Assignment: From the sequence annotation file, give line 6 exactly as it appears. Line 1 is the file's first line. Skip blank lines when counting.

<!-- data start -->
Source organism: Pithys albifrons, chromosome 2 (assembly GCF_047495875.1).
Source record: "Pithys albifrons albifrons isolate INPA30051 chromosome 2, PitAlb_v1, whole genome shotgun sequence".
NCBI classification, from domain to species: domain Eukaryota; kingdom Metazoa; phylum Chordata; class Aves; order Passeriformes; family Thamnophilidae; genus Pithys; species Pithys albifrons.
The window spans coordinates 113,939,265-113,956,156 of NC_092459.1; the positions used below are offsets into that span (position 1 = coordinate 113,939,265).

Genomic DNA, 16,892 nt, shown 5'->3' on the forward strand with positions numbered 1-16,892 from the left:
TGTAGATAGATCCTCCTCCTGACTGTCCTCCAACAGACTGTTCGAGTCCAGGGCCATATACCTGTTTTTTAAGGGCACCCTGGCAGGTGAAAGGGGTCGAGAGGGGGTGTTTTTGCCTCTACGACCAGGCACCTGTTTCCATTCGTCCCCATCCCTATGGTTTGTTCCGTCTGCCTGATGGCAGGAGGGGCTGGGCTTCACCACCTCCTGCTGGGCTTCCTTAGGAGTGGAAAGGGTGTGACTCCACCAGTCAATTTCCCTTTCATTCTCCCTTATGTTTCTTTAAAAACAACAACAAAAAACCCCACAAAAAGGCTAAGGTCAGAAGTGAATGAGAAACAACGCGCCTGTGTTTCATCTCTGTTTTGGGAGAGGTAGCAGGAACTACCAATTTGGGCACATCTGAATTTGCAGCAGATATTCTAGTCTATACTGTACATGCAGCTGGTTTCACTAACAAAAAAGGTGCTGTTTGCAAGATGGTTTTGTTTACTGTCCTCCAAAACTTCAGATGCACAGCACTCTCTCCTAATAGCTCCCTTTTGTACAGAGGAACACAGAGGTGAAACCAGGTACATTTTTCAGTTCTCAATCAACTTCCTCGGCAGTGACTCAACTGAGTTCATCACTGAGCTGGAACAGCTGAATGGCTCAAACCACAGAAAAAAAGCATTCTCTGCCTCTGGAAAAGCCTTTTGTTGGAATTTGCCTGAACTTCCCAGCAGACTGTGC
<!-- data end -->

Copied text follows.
TGTAGATAGATCCTCCTCCTGACTGTCCTCCAACAGACTGTTCGAGTCCAGGGCCATATACCTGTTTTTTAAGGGCACCCTGGCAGGTGAAAGGGGTCGAGAGGGGGTGTTTTTGCCTCTACGACCAGGCACCTGTTTCCATTCGTCCCCATCCCTATGGTTTGTTCCGTCTGCCTGATGGCAGGAGGGGCTGGGCTTCACCACCTCCTGCTGGGCTTCCTTAGGAGTGGAAAGGGTGTGACTCCACCAGTCAATTTCCCTTTCATTCTCCCTTATGTTTCTTTAAAAACAACAACAAAAAACCCCACAAAAAGGCTAAGGTCAGAAGTGAATGAGAAACAACGCGCCTGTGTTTCATCTCTGTTTTGGGAGAGGTAGCAGGAACTACCAATTTGGGCACATCTGAATTTGCAGCAGATATTCTAGTCTATACTGTACATGCAGCTGGTTTCACTAACAAAAAAGGTGCTGTTTGCAAGATGGTTTTGTTTACTGTCCTCCAAAACTTCAGATGCACAGCACTCTCTCCTAATAGCTCCCTTTTGTACAGAGGAACACAGAGGTGAAACCAGGTACATTTTTCAGTTCTCAATCAACTTCCTCGGCAGTGACTCAACTGAGTTCATCACTGAGCTGGAACAGCTGAATGGCTCAAACCACAGAAAAAAAGCATTCTCTGCCTCTGGAAAAGCCTTTTGTTGGAATTTGCCTGAACTTCCCAGCAGACTGTGC